Body’s funeral for Atatiana Jefferson was planned for 2 p.m. Saturday before the judge postponed it. Thompson scheduled a hearing for Monday, Oct. 21, to determine if the restraining order would continue.

Atatiana Jefferson was shot to death on Oct. 12 at around 2:30 a.m. Her neighbor called the non-emergency number for a welfare check because her doors were open. Police bodycam footage showed that when officers arrived, they walked to the back of the house. That's where they saw Atatiana Jefferson, in the rear window. The officer, later identified as Aaron Dean, approached the window with his gun drawn. When he saw Atatiana Jefferson in the window, he shouted, "Put your hands up, show me your hands," but then fired one shot.

When police arrived at her home, Atatiana Jefferson was playing video games and baby-sitting her 8-year-old nephew. The boy told investigators he witnessed his aunt being shot to death as she approached the window that night.

"She took her handgun from her purse," the arrest affidavit reads. "(The nephew) said Jefferson raised her handgun, pointed toward the window."

At that point, she was shot and fell to the ground, the affidavit said.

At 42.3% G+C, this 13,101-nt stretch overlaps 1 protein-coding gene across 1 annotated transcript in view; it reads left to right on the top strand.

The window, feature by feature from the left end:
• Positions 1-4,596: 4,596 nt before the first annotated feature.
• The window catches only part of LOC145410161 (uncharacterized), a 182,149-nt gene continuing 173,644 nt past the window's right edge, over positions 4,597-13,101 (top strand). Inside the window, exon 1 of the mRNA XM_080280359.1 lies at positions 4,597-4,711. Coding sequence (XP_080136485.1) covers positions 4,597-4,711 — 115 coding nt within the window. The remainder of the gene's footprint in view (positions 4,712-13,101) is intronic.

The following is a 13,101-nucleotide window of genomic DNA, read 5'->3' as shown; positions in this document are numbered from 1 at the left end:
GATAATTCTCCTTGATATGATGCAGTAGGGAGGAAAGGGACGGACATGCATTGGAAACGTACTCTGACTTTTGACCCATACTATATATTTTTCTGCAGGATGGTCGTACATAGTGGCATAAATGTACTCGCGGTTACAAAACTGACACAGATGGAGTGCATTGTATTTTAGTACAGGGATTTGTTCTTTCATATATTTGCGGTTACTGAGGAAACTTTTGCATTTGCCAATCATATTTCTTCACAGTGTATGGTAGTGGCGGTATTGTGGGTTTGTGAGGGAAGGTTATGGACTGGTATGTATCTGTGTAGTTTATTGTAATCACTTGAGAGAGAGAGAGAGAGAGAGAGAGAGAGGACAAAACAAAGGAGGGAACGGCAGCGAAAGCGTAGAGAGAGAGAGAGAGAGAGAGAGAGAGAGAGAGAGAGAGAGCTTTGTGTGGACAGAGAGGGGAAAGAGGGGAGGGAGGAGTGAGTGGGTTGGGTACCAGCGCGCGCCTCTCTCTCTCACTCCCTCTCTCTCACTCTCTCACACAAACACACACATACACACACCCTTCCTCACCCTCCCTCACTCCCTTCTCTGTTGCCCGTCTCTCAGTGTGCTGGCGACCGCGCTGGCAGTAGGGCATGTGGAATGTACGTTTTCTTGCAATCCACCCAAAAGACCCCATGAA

Dean's partner, identified in the warrant as L Darch, told investigators that she didn't see Jefferson raise the gun before Dean discharged his weapon. "Officer Darch said that they went into the backyard and Officer Dean was standing between her and the house and she could only see Jefferson's face through the window when Officer Dean discharged his weapon one time," the arrest warrant affidavit reads.

The footage appears to confirm that Dean never identified himself as a police officer before opening fire. On Monday, Dean abruptly quit the police department shortly before he was going to be fired, according to Fort Worth Police Chief Ed Kraus.
"Had the officer not resigned, I would have fired him for violations of several policies, including our use of force policy, our de-escalation policy, and unprofessional conduct," Kraus said at a press conference Monday.

Just hours after he resigned, Dean was arrested and charged with the murder of Atatiana Jefferson. Dean was then released on bond from Tarrant County Jail late Monday, according to court records.

Copyright © 2019, ABC Audio. All rights reserved.


KATU(PORTLAND, Oregon) -- Stunning surveillance footage captured the moment a high school coach in Oregon disarmed a student with a shotgun and then held him in his arms.

Keanon Lowe, a football and track and field coach at Parkrose High School, can be seen walking through the hallways and entering a classroom on May 17.

When he next emerges, he is holding a shotgun and backing away from student Angel Granados-Diaz before another teacher comes up and takes the weapon away.

Then, in an extraordinary moment, Lowe embraces Granados-Diaz and the two hug for at least a minute.

At one point, it appears that Granados-Diaz tries to break free, but Lowe continues to hold on to him.

Police eventually arrive and take Granados-Diaz into custody.

Lowe was hailed a hero following the incident at the Portland high school.

"This was a best-case scenario," Portland Police Sergeant Brad Yakots said at the time. "The staff members from all accounts did an excellent job."